"I never really knew that Jack had an accent.  I guess, at a certain point, after spending some time in New England I recognized that that’s where Jack must have come from, way, way back in the day, but I honestly just always knew his voice as Jack. He is one of the few people who I always just knew. I don’t remember meeting him, I can’t think of the time in my young life when I began to realize he was there; he was always there; part of the meta family that raised any child who grew up in Telluride, he was family.
There are a lot of things from childhood like that, instances you take for granted, people who appear or disappear, or more often change form as you grow. The court house used to seem huge, now, well, it’s there and its red. And people, your relationships to them change as well, often the sense of those adults who watch over, protect you, guide you, fades.
Some people who you thought were super heroes shift into mere mortals, or losers. Jack didn’t change, and I mean that in the best way. He was there, always a constant in my life, and in the life of this community, part of the continuum that was home, that was place—not populating it, but of it.
And I’m not at all alone, for a whole generation of people who grew up here, or moved here to avoid growing up Jack was part of what taught us all to become local. Local not in the sense of bragging rights, or days skied, it was never as simple as that. Jack taught and lived place and taught and lived how to interact in that place, how to treat people, how to live, consciously, passionately, and with love.
I remember my sister Jos and I as very young kids making him fried banana and peanut butter sandwiches; sandwich after sandwich, he could eat eight? Ten? sandwiches at a time.
Jack taught me how to ski, how to use a chain saw, how to do an honest day’s work, and how to enjoy oneself, to be happy where you are and with who you are.
I think there’s a feeling/sentiment amongst those of us who have lived here for a long time, or grown up here that Telluride was better back when. It’s not as good as the good old days, before they paved the streets, before this or before that. Town isn’t what it used to be, too many people, cars, dogs, kids. And I’m as guilty of that as anyone. But what makes a town? A valley? A community? It sure as hell ain’t the streets…Jack made this place, we make this place.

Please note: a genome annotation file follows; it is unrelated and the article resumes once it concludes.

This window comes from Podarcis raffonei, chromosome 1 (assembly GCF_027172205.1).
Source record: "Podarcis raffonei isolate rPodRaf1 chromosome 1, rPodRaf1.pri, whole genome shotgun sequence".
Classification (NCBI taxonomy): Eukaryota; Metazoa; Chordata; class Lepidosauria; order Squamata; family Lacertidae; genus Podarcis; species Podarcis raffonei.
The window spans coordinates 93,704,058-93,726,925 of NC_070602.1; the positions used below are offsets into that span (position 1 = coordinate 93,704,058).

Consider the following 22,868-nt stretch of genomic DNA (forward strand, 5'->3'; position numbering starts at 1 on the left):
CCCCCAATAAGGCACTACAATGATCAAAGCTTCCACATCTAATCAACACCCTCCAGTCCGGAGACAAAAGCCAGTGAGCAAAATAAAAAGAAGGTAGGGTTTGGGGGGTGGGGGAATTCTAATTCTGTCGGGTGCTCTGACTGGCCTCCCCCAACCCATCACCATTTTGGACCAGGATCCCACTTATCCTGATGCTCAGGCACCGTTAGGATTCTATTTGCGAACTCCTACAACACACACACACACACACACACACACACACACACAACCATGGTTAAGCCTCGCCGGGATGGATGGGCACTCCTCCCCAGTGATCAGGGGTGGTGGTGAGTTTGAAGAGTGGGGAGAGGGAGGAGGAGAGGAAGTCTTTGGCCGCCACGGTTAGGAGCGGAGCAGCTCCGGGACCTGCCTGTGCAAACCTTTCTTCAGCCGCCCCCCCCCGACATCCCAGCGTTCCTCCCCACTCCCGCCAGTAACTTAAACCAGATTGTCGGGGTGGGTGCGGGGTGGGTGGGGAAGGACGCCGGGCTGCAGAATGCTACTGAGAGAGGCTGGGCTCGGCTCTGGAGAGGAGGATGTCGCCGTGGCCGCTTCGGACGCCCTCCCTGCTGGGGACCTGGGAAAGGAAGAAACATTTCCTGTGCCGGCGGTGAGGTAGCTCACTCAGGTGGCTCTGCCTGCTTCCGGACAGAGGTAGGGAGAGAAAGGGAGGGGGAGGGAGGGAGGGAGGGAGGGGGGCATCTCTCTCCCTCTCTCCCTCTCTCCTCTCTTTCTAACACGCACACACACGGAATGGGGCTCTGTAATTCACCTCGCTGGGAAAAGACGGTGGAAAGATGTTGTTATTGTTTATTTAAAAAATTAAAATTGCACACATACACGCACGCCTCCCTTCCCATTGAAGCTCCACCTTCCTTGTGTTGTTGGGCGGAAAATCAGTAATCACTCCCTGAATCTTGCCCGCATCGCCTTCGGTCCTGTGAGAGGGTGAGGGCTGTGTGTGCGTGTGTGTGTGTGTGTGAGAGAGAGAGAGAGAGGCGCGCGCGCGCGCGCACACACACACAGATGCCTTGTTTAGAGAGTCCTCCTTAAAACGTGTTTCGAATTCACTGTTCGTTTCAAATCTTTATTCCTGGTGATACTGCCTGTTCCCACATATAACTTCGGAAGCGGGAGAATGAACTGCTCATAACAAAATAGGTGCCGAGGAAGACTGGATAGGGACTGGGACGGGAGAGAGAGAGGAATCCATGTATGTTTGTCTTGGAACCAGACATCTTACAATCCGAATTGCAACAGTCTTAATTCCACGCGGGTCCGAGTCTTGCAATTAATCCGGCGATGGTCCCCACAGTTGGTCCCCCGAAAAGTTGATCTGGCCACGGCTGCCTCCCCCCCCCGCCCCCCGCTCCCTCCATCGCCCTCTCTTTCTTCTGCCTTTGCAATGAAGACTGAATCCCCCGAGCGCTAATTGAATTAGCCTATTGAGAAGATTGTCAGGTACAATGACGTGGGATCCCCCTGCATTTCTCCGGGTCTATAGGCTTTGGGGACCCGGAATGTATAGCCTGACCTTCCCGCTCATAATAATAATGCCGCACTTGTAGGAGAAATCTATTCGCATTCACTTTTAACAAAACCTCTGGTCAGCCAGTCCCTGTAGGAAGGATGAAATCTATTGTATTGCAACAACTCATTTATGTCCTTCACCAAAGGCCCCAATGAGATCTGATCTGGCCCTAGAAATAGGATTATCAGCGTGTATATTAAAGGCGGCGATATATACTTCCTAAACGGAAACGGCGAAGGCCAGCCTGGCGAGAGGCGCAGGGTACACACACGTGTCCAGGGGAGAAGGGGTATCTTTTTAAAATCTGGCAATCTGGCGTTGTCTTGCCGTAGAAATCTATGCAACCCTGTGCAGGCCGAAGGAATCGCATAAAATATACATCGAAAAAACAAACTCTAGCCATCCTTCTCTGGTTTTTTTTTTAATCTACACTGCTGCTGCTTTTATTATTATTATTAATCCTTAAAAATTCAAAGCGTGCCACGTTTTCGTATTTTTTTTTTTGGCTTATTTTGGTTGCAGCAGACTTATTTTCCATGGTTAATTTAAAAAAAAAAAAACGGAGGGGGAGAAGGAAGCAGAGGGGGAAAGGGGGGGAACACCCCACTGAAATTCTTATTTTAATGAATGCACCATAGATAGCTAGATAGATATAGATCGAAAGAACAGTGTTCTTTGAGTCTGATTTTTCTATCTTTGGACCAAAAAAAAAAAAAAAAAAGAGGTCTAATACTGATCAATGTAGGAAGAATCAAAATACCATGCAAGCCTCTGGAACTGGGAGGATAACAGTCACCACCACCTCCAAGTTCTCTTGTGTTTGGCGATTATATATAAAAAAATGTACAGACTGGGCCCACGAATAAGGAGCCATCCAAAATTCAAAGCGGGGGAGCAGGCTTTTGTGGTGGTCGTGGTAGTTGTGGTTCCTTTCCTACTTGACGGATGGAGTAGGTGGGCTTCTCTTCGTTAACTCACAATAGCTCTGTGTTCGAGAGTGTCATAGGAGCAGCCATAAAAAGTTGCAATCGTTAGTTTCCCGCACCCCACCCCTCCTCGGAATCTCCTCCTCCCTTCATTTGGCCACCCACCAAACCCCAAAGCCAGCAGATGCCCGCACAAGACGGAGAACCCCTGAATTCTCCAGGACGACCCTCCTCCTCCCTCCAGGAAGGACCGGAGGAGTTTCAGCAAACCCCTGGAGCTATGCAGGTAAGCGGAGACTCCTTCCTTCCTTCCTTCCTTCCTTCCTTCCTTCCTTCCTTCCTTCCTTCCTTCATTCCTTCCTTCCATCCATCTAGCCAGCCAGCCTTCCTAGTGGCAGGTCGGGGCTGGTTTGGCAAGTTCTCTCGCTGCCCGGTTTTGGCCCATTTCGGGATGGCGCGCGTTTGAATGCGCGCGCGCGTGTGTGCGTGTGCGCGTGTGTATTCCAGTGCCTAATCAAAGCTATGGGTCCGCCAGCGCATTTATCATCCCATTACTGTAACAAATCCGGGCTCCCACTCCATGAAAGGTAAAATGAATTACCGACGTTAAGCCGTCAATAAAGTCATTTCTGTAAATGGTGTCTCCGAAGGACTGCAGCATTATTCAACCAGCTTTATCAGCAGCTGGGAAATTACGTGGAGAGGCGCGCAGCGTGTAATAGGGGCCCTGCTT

The same people who are here today were here 20 years ago, thirty years ago. If we look around the soul of Telluride/Ophir etc. is here amongst us. Jack lived that every day. He took it upon himself to greet newcomers, to show them the ropes. To coach and mentor kids growing up, and to caution and hold accountable those of us who would stray from those values.
We could, as a community, think of Jack’s passing as end of an era, as another sign that Telluride is changing, has changed, and will never be as good as the old days—which seem, I might add, to always be a few years ago—just out of reach. Or we could take this time, the crystalline moment that we’re in now as a collective body to renew our notions of community, to refocus ourselves on how we act and interact, to get to know each other and care for each other in a deeper way. We can take this very difficult moment we find ourselves in and all become a bit more like Jack.